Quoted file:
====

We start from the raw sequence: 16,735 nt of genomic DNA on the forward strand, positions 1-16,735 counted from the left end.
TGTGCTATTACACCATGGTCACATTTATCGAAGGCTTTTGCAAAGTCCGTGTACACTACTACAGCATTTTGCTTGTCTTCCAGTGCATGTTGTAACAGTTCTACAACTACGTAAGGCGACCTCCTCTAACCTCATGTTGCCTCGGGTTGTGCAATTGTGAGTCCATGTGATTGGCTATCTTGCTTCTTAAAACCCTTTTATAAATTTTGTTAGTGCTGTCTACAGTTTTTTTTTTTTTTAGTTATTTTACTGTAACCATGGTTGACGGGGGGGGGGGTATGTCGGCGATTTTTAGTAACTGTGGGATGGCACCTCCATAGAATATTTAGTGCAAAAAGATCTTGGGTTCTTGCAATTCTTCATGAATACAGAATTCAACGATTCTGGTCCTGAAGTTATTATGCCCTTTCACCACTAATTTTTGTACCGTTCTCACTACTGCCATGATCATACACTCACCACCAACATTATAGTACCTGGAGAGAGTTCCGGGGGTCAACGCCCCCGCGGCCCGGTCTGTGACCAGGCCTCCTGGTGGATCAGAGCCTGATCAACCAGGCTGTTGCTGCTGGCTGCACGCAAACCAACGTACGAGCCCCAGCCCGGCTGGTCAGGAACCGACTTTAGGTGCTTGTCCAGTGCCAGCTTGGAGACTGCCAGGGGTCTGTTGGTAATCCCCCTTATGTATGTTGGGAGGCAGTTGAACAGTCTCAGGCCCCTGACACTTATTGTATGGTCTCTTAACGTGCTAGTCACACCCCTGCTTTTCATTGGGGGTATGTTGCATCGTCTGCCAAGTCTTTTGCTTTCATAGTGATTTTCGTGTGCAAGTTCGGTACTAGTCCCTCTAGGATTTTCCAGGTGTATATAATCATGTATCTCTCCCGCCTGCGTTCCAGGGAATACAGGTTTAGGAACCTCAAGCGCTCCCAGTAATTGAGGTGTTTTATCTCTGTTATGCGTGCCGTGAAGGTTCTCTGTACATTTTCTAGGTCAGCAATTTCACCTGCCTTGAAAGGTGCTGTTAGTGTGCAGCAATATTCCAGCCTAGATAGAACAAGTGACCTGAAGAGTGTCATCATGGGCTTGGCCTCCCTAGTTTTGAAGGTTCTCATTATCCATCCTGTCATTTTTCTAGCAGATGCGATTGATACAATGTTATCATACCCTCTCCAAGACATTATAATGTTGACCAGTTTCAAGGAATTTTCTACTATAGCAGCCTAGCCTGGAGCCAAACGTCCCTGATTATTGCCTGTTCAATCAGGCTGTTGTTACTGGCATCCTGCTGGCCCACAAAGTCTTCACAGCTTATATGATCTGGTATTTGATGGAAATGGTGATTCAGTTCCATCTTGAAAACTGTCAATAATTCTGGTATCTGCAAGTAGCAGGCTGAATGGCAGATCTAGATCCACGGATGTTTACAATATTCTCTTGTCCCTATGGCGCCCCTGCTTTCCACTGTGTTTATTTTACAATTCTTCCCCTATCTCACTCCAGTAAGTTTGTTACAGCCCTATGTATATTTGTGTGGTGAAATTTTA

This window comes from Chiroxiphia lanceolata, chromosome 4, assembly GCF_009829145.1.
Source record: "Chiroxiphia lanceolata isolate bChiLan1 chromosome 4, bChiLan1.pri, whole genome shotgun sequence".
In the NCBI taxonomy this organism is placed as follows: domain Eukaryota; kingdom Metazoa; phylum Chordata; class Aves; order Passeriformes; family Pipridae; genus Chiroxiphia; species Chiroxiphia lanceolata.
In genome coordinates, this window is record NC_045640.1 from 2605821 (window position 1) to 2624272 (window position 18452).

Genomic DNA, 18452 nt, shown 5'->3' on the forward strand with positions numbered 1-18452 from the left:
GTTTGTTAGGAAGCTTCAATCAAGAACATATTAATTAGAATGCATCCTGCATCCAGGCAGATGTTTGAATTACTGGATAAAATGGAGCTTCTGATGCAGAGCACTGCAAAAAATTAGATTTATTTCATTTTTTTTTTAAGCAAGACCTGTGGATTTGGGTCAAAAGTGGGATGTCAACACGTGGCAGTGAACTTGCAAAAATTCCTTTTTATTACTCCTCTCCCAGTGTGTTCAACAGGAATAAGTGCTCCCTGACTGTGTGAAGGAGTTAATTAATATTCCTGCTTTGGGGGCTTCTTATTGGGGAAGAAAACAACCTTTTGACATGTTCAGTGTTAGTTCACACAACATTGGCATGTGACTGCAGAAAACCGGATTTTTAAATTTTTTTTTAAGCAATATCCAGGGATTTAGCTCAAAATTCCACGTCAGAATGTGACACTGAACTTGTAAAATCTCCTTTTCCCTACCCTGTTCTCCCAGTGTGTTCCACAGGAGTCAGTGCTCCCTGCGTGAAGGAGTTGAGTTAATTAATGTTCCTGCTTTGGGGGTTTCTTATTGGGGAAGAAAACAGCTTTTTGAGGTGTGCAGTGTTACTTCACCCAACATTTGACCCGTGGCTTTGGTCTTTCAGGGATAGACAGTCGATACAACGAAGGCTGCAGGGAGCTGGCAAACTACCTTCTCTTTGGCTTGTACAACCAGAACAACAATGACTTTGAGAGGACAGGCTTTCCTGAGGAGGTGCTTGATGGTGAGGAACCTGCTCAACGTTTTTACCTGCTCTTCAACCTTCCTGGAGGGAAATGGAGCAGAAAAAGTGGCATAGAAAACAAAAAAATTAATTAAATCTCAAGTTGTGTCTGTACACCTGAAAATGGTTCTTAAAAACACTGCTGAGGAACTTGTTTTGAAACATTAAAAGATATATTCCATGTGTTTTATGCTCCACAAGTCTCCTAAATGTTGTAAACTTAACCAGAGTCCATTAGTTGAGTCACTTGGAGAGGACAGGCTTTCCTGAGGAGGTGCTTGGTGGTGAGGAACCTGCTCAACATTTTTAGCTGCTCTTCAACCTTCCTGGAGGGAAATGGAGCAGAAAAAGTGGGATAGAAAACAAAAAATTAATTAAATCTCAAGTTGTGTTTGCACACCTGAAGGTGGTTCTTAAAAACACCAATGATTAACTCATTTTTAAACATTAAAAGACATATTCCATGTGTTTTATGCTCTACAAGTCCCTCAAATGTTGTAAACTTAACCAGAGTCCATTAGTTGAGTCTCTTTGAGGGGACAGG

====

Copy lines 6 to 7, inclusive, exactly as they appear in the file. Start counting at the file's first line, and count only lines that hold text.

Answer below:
In genome coordinates, this window is record NC_045640.1 from 2605821 (window position 1) to 2624272 (window position 18452).

Genomic DNA, 18452 nt, shown 5'->3' on the forward strand with positions numbered 1-18452 from the left: